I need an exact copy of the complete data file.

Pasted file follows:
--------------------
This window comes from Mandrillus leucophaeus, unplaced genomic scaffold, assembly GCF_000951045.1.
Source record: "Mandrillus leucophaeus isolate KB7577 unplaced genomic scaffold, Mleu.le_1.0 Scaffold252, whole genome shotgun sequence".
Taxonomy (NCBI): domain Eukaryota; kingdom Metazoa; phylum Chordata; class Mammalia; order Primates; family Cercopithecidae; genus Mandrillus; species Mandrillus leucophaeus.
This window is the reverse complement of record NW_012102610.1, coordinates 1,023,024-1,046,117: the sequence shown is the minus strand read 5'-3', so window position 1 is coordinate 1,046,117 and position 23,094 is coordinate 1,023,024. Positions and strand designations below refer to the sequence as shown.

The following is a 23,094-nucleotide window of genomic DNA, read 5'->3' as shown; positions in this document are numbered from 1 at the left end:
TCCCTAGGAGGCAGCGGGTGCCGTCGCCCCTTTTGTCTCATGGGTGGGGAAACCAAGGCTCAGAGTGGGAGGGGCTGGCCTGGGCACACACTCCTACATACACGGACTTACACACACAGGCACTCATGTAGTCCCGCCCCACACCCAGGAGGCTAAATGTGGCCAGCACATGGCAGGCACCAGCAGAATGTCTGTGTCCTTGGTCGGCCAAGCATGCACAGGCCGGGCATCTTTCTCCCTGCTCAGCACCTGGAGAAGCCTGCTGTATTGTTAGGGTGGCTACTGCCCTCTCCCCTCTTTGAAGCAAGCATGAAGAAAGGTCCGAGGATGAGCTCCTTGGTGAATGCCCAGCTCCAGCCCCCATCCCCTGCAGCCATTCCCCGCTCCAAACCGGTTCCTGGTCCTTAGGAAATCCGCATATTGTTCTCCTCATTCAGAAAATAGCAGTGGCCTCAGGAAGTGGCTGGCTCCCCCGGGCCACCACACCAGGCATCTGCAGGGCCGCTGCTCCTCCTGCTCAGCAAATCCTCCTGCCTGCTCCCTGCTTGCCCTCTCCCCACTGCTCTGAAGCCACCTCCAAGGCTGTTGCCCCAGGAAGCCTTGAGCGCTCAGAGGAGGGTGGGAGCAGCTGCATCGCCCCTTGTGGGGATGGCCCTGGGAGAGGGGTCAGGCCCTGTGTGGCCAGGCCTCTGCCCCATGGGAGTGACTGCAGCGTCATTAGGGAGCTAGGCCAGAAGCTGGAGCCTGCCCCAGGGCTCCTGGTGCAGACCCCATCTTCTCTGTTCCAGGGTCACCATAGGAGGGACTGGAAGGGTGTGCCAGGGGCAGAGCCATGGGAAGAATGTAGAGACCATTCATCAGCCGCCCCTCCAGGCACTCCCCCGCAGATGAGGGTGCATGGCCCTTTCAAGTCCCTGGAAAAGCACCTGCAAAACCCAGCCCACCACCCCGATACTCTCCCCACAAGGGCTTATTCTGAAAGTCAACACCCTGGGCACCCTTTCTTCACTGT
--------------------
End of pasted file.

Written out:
This window comes from Mandrillus leucophaeus, unplaced genomic scaffold, assembly GCF_000951045.1.
Source record: "Mandrillus leucophaeus isolate KB7577 unplaced genomic scaffold, Mleu.le_1.0 Scaffold252, whole genome shotgun sequence".
Taxonomy (NCBI): domain Eukaryota; kingdom Metazoa; phylum Chordata; class Mammalia; order Primates; family Cercopithecidae; genus Mandrillus; species Mandrillus leucophaeus.
This window is the reverse complement of record NW_012102610.1, coordinates 1,023,024-1,046,117: the sequence shown is the minus strand read 5'-3', so window position 1 is coordinate 1,046,117 and position 23,094 is coordinate 1,023,024. Positions and strand designations below refer to the sequence as shown.

The following is a 23,094-nucleotide window of genomic DNA, read 5'->3' as shown; positions in this document are numbered from 1 at the left end:
TCCCTAGGAGGCAGCGGGTGCCGTCGCCCCTTTTGTCTCATGGGTGGGGAAACCAAGGCTCAGAGTGGGAGGGGCTGGCCTGGGCACACACTCCTACATACACGGACTTACACACACAGGCACTCATGTAGTCCCGCCCCACACCCAGGAGGCTAAATGTGGCCAGCACATGGCAGGCACCAGCAGAATGTCTGTGTCCTTGGTCGGCCAAGCATGCACAGGCCGGGCATCTTTCTCCCTGCTCAGCACCTGGAGAAGCCTGCTGTATTGTTAGGGTGGCTACTGCCCTCTCCCCTCTTTGAAGCAAGCATGAAGAAAGGTCCGAGGATGAGCTCCTTGGTGAATGCCCAGCTCCAGCCCCCATCCCCTGCAGCCATTCCCCGCTCCAAACCGGTTCCTGGTCCTTAGGAAATCCGCATATTGTTCTCCTCATTCAGAAAATAGCAGTGGCCTCAGGAAGTGGCTGGCTCCCCCGGGCCACCACACCAGGCATCTGCAGGGCCGCTGCTCCTCCTGCTCAGCAAATCCTCCTGCCTGCTCCCTGCTTGCCCTCTCCCCACTGCTCTGAAGCCACCTCCAAGGCTGTTGCCCCAGGAAGCCTTGAGCGCTCAGAGGAGGGTGGGAGCAGCTGCATCGCCCCTTGTGGGGATGGCCCTGGGAGAGGGGTCAGGCCCTGTGTGGCCAGGCCTCTGCCCCATGGGAGTGACTGCAGCGTCATTAGGGAGCTAGGCCAGAAGCTGGAGCCTGCCCCAGGGCTCCTGGTGCAGACCCCATCTTCTCTGTTCCAGGGTCACCATAGGAGGGACTGGAAGGGTGTGCCAGGGGCAGAGCCATGGGAAGAATGTAGAGACCATTCATCAGCCGCCCCTCCAGGCACTCCCCCGCAGATGAGGGTGCATGGCCCTTTCAAGTCCCTGGAAAAGCACCTGCAAAACCCAGCCCACCACCCCGATACTCTCCCCACAAGGGCTTATTCTGAAAGTCAACACCCTGGGCACCCTTTCTTCACTGT